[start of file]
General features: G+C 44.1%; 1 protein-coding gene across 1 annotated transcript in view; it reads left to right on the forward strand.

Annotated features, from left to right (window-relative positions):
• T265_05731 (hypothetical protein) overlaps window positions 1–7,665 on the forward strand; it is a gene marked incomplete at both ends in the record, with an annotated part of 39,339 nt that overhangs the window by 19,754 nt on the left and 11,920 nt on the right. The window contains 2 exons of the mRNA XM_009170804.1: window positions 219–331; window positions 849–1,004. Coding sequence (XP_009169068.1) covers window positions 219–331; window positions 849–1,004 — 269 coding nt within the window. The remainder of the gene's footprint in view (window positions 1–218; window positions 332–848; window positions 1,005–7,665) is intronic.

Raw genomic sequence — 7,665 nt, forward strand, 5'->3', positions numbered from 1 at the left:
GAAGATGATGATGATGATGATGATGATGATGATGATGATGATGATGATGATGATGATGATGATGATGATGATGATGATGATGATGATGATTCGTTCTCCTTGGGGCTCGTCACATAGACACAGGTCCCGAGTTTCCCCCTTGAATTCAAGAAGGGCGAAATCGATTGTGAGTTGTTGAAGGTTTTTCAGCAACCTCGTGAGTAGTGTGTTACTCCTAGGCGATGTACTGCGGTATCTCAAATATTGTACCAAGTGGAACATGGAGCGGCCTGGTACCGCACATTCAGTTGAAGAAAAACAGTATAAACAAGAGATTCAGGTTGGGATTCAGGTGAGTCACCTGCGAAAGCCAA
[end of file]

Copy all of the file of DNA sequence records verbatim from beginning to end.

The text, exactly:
General features: G+C 44.1%; 1 protein-coding gene across 1 annotated transcript in view; it reads left to right on the forward strand.

Annotated features, from left to right (window-relative positions):
• T265_05731 (hypothetical protein) overlaps window positions 1–7,665 on the forward strand; it is a gene marked incomplete at both ends in the record, with an annotated part of 39,339 nt that overhangs the window by 19,754 nt on the left and 11,920 nt on the right. The window contains 2 exons of the mRNA XM_009170804.1: window positions 219–331; window positions 849–1,004. Coding sequence (XP_009169068.1) covers window positions 219–331; window positions 849–1,004 — 269 coding nt within the window. The remainder of the gene's footprint in view (window positions 1–218; window positions 332–848; window positions 1,005–7,665) is intronic.

Raw genomic sequence — 7,665 nt, forward strand, 5'->3', positions numbered from 1 at the left:
GAAGATGATGATGATGATGATGATGATGATGATGATGATGATGATGATGATGATGATGATGATGATGATGATGATGATGATGATGATGATTCGTTCTCCTTGGGGCTCGTCACATAGACACAGGTCCCGAGTTTCCCCCTTGAATTCAAGAAGGGCGAAATCGATTGTGAGTTGTTGAAGGTTTTTCAGCAACCTCGTGAGTAGTGTGTTACTCCTAGGCGATGTACTGCGGTATCTCAAATATTGTACCAAGTGGAACATGGAGCGGCCTGGTACCGCACATTCAGTTGAAGAAAAACAGTATAAACAAGAGATTCAGGTTGGGATTCAGGTGAGTCACCTGCGAAAGCCAA